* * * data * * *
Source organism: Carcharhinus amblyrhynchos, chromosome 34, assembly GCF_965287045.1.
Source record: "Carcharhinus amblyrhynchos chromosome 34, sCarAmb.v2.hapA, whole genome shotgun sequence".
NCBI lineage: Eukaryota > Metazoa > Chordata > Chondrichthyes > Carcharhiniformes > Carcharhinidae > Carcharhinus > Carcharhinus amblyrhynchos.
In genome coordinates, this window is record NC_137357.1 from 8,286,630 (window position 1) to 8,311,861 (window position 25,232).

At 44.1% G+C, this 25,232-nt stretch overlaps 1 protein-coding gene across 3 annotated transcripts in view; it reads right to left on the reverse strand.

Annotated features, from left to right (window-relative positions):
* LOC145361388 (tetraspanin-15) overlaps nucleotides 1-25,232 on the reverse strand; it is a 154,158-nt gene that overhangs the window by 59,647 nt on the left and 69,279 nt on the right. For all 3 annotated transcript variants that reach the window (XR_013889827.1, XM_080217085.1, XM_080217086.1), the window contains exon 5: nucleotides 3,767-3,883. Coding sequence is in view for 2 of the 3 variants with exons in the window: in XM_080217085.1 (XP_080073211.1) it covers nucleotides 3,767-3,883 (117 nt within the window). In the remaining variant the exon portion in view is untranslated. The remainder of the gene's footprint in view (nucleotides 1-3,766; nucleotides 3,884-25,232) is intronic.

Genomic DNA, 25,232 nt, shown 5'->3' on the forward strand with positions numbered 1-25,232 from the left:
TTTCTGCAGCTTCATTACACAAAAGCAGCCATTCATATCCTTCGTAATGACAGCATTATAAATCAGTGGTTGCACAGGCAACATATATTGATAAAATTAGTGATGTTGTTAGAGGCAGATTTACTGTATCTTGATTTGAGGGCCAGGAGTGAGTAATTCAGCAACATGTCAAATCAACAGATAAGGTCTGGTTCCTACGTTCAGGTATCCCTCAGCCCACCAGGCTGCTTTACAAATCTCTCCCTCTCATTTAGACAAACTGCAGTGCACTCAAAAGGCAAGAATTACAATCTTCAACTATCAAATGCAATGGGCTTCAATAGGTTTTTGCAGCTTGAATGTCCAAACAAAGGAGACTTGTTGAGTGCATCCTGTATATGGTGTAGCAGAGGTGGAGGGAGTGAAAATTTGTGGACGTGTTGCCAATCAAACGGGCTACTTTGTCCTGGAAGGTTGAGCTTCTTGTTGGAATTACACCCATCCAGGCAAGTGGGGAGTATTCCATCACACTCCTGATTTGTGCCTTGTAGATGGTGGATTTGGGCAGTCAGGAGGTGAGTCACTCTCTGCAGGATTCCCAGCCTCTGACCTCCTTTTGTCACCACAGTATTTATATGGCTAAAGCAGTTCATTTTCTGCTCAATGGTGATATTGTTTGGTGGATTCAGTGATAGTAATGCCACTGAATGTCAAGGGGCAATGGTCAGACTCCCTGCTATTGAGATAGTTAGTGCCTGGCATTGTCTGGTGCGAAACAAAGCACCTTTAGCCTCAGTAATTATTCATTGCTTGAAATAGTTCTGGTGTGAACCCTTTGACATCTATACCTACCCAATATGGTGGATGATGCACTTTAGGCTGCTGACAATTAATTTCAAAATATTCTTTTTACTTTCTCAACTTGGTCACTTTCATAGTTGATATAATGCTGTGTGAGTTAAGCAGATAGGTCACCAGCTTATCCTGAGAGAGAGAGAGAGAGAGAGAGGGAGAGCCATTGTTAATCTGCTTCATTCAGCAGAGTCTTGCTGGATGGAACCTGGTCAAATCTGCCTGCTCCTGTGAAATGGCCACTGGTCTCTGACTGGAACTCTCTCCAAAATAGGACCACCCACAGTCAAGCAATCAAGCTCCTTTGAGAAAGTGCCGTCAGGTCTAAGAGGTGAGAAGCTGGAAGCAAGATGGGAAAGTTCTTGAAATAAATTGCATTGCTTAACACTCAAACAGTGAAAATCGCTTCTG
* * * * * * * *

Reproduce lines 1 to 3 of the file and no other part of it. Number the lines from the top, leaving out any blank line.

Source organism: Carcharhinus amblyrhynchos, chromosome 34, assembly GCF_965287045.1.
Source record: "Carcharhinus amblyrhynchos chromosome 34, sCarAmb.v2.hapA, whole genome shotgun sequence".
NCBI lineage: Eukaryota > Metazoa > Chordata > Chondrichthyes > Carcharhiniformes > Carcharhinidae > Carcharhinus > Carcharhinus amblyrhynchos.